Trying to explain dark matter

Scientists haven’t detected it, and can’t show it exists; they infer it does.

Mathematics argues galaxies should be tearing themselves apart unless they have 10 times more mass than we can see.

So scientists have tried to explain the gravity holding galaxies together by postulating the existence of matter we can’t see, which they dubbed “dark” matter.

Then the search was on. And so far has come up empty.

So the searchers are building bigger detectors (photo, left). And if those machines don’t detect dark matter, then what? The Guardian says “scientists would be stumped …. Other approaches would have to be taken.” (Story here.)

Like different detection methods. Or a different theory of what holds galaxies and solar systems together.

Wikipedia says (here) that while “the existence of dark matter is generally accepted by the scientific community, some astrophysicists intrigued by certain observations which are not well-explained by standard dark matter argue for various modifications of the standard laws of general relativity, such as modified Newtonian dynamics, tensor–vector–scalar gravity, or entropic gravity.”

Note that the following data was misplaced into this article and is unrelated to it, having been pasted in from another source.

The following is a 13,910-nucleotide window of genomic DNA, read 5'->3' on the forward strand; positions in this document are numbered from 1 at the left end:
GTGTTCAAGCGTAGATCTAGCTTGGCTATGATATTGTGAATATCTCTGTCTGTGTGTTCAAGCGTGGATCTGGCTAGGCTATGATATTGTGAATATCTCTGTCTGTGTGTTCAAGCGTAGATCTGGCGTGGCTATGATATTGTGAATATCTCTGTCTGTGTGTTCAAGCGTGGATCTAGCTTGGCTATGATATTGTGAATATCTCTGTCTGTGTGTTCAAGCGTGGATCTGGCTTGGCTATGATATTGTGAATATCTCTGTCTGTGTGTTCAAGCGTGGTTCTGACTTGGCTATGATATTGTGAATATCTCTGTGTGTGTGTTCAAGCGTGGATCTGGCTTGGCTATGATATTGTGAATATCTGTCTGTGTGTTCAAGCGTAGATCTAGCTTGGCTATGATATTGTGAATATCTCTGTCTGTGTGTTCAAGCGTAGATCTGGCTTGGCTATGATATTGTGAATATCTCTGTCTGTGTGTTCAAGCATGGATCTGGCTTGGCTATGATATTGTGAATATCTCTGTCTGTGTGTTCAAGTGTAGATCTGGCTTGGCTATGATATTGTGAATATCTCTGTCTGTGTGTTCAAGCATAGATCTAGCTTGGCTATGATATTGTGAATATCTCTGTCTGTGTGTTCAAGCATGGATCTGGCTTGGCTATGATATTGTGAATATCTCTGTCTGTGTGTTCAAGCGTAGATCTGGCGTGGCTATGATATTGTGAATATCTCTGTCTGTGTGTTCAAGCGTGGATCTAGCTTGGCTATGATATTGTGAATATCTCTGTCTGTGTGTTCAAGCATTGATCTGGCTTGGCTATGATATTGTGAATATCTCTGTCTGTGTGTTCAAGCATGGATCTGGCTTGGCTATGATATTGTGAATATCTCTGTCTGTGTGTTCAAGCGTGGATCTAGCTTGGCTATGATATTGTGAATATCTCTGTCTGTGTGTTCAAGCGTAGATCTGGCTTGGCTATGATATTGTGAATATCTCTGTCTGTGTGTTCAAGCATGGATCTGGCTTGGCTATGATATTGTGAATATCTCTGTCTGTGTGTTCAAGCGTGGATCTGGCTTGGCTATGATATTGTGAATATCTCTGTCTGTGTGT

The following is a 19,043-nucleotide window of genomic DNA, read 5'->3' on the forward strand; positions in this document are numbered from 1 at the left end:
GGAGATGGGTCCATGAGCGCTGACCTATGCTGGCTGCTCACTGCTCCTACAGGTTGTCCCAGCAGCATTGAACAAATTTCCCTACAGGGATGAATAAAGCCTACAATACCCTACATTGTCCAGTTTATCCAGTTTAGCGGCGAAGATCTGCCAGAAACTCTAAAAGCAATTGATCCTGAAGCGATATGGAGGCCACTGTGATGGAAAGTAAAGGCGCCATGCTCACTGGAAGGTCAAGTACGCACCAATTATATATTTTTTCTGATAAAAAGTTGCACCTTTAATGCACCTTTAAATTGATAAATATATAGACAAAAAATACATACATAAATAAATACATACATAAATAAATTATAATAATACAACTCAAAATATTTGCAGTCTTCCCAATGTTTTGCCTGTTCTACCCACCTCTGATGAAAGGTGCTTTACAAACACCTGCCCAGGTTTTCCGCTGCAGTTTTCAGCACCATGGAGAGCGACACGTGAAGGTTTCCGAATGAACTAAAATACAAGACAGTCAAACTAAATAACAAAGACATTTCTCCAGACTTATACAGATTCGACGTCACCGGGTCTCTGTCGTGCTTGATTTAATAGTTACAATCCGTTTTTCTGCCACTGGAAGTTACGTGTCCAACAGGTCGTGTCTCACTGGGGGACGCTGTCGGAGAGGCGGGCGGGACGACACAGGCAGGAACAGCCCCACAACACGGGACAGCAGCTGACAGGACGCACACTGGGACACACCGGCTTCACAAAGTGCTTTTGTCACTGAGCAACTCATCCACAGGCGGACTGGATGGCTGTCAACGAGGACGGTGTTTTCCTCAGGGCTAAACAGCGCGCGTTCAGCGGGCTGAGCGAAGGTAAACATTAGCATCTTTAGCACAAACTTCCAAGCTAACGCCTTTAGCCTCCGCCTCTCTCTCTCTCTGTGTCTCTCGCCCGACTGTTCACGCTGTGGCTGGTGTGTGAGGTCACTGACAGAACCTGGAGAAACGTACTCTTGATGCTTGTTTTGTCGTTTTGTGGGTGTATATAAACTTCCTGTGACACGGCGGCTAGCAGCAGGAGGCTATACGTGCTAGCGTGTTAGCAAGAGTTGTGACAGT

I know you’re dying to know what those are, so click on the Wikipedia link and follow the links there.

Below right: Artist’s concept of what dark matter might look like if we could see it

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0 Comments Add Yours ↓

  1. Mark Adams #

    Bumblebees should not be able to fly. Please no one tell the bumblebees.

  2. Roger Rabbit #

    Well done, my friend.